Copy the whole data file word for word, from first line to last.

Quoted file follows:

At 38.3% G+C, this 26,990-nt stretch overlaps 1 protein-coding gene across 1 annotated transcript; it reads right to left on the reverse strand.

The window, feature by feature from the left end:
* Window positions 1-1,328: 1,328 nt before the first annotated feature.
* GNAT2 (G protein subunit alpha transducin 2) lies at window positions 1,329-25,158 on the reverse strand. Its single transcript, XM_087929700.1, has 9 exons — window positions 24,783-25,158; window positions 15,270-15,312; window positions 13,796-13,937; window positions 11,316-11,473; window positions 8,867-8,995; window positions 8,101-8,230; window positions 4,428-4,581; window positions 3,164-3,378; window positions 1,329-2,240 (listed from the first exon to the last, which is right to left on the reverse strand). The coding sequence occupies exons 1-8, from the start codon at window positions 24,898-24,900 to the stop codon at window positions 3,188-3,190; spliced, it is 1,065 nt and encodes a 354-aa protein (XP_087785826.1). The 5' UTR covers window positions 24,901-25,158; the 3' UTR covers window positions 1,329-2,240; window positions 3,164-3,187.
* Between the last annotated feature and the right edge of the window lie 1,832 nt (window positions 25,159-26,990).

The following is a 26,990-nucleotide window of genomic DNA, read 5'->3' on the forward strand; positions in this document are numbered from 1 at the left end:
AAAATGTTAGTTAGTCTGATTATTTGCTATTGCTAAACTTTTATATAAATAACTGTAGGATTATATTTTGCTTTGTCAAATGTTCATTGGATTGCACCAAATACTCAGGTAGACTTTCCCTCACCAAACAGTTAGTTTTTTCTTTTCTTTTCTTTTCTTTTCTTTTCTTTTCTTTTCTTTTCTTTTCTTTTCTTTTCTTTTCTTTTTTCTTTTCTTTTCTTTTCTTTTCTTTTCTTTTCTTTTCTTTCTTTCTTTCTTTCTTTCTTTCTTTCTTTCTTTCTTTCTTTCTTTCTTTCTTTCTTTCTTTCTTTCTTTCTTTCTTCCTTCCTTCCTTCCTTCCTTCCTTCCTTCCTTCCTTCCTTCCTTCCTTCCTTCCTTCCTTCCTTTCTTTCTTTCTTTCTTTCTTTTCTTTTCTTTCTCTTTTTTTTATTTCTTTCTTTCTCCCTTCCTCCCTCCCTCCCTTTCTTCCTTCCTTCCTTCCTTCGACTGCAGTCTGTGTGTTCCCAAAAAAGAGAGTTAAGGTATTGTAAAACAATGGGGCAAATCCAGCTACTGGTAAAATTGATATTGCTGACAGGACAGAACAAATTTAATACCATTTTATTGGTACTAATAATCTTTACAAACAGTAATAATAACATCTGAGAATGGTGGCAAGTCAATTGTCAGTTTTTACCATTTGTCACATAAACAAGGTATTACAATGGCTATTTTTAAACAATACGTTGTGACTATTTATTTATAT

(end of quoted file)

At 38.3% G+C, this 26,990-nt stretch overlaps 1 protein-coding gene across 1 annotated transcript; it reads right to left on the reverse strand.

The window, feature by feature from the left end:
* Window positions 1-1,328: 1,328 nt before the first annotated feature.
* GNAT2 (G protein subunit alpha transducin 2) lies at window positions 1,329-25,158 on the reverse strand. Its single transcript, XM_087929700.1, has 9 exons — window positions 24,783-25,158; window positions 15,270-15,312; window positions 13,796-13,937; window positions 11,316-11,473; window positions 8,867-8,995; window positions 8,101-8,230; window positions 4,428-4,581; window positions 3,164-3,378; window positions 1,329-2,240 (listed from the first exon to the last, which is right to left on the reverse strand). The coding sequence occupies exons 1-8, from the start codon at window positions 24,898-24,900 to the stop codon at window positions 3,188-3,190; spliced, it is 1,065 nt and encodes a 354-aa protein (XP_087785826.1). The 5' UTR covers window positions 24,901-25,158; the 3' UTR covers window positions 1,329-2,240; window positions 3,164-3,187.
* Between the last annotated feature and the right edge of the window lie 1,832 nt (window positions 25,159-26,990).

The following is a 26,990-nucleotide window of genomic DNA, read 5'->3' on the forward strand; positions in this document are numbered from 1 at the left end:
AAAATGTTAGTTAGTCTGATTATTTGCTATTGCTAAACTTTTATATAAATAACTGTAGGATTATATTTTGCTTTGTCAAATGTTCATTGGATTGCACCAAATACTCAGGTAGACTTTCCCTCACCAAACAGTTAGTTTTTTCTTTTCTTTTCTTTTCTTTTCTTTTCTTTTCTTTTCTTTTCTTTTCTTTTCTTTTCTTTTCTTTTTTCTTTTCTTTTCTTTTCTTTTCTTTTCTTTTCTTTTCTTTCTTTCTTTCTTTCTTTCTTTCTTTCTTTCTTTCTTTCTTTCTTTCTTTCTTTCTTTCTTTCTTTCTTTCTTTCTTCCTTCCTTCCTTCCTTCCTTCCTTCCTTCCTTCCTTCCTTCCTTCCTTCCTTCCTTCCTTCCTTTCTTTCTTTCTTTCTTTCTTTTCTTTTCTTTCTCTTTTTTTTATTTCTTTCTTTCTCCCTTCCTCCCTCCCTCCCTTTCTTCCTTCCTTCCTTCCTTCGACTGCAGTCTGTGTGTTCCCAAAAAAGAGAGTTAAGGTATTGTAAAACAATGGGGCAAATCCAGCTACTGGTAAAATTGATATTGCTGACAGGACAGAACAAATTTAATACCATTTTATTGGTACTAATAATCTTTACAAACAGTAATAATAACATCTGAGAATGGTGGCAAGTCAATTGTCAGTTTTTACCATTTGTCACATAAACAAGGTATTACAATGGCTATTTTTAAACAATACGTTGTGACTATTTATTTATAT